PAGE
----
How to Make a Trip to the Dentist a Fun Experience for Young Kids
Kids need to go to the dentist a couple of times every year, and there’s simply no avoiding that. As a parent, it’s your responsibility to make sure that your children are practicing proper oral hygiene and to make sure that they’re visiting the dentist regularly enough to ensure that their teeth stay clean, healthy, and cavity-free. However, as a parent, you also know that this is absolutely not the easiest thing in the world. Not all of our children have the capacity to understand the far-reaching benefits that all these trips to the dentist will have in the future, nor do they exactly readily grasp the fact that going to the dentist is a less painful and agonizing than the alternative. So going to the dentist with our little ones can wind up being an extra taxing situation. Luckily for you, there are actually a few ways that you can make the dentist something a little more positive, and we’re going to talk about some of the best strategies for doing that right now. With the right ideas in mind, you can raise your kids to not necessarily think of the dentist as nothing but a bringer of pain and a haver of sharp metal objects.
Start your kids off with the dentist as early as you can, for one thing. A lot of us think that it would make more sense to wait as long as you can before you have to make that first trip, but if you can get a couple of easier trips to the dentist in when they’re very young, they’ll be much more accustomed to the situation and therefore less prone to getting agitated when they know it’s approaching again. This is even more effective if you’ve got a great dentist with a fantastic bedside manner — this goes an incredibly long way towards assuaging a kid’s anxiety about getting those teeth cleaned or having those cavities filled.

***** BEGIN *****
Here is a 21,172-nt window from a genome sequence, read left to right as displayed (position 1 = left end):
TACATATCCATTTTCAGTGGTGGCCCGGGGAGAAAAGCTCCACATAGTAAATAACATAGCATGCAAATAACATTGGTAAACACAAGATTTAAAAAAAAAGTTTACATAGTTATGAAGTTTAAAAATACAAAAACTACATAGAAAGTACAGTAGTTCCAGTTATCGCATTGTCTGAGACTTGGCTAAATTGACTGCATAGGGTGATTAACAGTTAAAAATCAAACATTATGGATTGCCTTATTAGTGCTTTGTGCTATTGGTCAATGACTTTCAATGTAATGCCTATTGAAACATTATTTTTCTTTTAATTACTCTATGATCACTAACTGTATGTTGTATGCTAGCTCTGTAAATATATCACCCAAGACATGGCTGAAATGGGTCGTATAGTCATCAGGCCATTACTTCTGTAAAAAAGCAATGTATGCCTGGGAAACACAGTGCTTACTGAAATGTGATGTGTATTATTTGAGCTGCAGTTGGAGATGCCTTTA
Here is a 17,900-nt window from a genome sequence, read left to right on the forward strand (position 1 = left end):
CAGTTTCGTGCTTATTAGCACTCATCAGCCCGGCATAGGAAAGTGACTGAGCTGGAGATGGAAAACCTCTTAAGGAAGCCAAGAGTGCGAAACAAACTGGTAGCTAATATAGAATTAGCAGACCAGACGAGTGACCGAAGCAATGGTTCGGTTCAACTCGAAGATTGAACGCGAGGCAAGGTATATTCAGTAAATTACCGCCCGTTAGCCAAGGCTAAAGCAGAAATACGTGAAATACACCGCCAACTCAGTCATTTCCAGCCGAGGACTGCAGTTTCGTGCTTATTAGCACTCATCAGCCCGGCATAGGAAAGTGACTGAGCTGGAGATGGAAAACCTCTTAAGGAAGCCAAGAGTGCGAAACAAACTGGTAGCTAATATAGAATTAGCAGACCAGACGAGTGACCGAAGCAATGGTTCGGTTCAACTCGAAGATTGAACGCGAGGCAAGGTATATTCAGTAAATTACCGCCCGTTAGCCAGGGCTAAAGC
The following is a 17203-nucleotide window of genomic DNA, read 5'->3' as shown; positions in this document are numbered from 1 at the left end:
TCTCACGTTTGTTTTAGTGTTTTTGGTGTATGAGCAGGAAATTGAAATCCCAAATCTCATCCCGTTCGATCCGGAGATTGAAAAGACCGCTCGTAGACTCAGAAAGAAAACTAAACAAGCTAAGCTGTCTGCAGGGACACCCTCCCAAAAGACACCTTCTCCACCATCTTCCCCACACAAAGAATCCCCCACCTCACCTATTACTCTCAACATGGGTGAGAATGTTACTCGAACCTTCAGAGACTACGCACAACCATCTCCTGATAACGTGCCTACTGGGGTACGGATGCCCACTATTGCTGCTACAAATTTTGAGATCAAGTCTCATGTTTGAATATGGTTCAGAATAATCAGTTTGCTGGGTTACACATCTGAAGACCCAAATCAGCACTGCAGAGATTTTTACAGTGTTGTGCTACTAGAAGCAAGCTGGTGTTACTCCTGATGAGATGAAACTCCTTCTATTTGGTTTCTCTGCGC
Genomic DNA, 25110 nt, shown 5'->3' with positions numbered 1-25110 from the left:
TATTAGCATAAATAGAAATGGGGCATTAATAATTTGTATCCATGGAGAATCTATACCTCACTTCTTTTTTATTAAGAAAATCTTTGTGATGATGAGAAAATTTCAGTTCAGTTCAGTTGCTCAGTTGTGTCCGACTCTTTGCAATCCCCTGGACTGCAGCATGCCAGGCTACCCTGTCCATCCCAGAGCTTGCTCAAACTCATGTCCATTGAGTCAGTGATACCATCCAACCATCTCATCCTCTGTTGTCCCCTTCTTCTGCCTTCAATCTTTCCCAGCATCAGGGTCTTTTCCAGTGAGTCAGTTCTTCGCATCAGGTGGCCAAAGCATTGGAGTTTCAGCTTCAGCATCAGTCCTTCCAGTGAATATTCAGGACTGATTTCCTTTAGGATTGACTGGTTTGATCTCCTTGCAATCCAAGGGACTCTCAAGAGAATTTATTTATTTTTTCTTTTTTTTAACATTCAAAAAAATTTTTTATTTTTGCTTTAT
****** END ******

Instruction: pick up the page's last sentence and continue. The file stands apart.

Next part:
Another good strategy is actually to avoid offering some incentive to go along with your trips to the dentist. You might think that a reward is a great way to get your kids not thinking about the trip ahead and instead fixated on the sweet morsel of whatever kind of special thing you have planned for afterward. Kids are smarter than this, though. They might not be smart enough to realize that going to the dentist isn’t really all that bad, but they’re smart enough to realize that if you’re offering them an incentive for sitting through something, it’s probably not going to be all that great to sit through. Telling them, they can have a reward for surviving the next trip to the dentist communicates exactly the wrong thing. To a similar end, it’s smart to avoid using what you might think of as “trigger” words. Kids don’t really like hearing things like “hurt” or “shot” or “pain” — and even words like “extraction” just don’t sound very friendly. Try to make sure you monitor the way you talk about the dentist when you’re around the kids. Whether you’re looking for a dentist in Anchorage AK or an orthodontist in Baton Rouge, these strategies will help you have an easier time getting your kids to sit through their next checkup.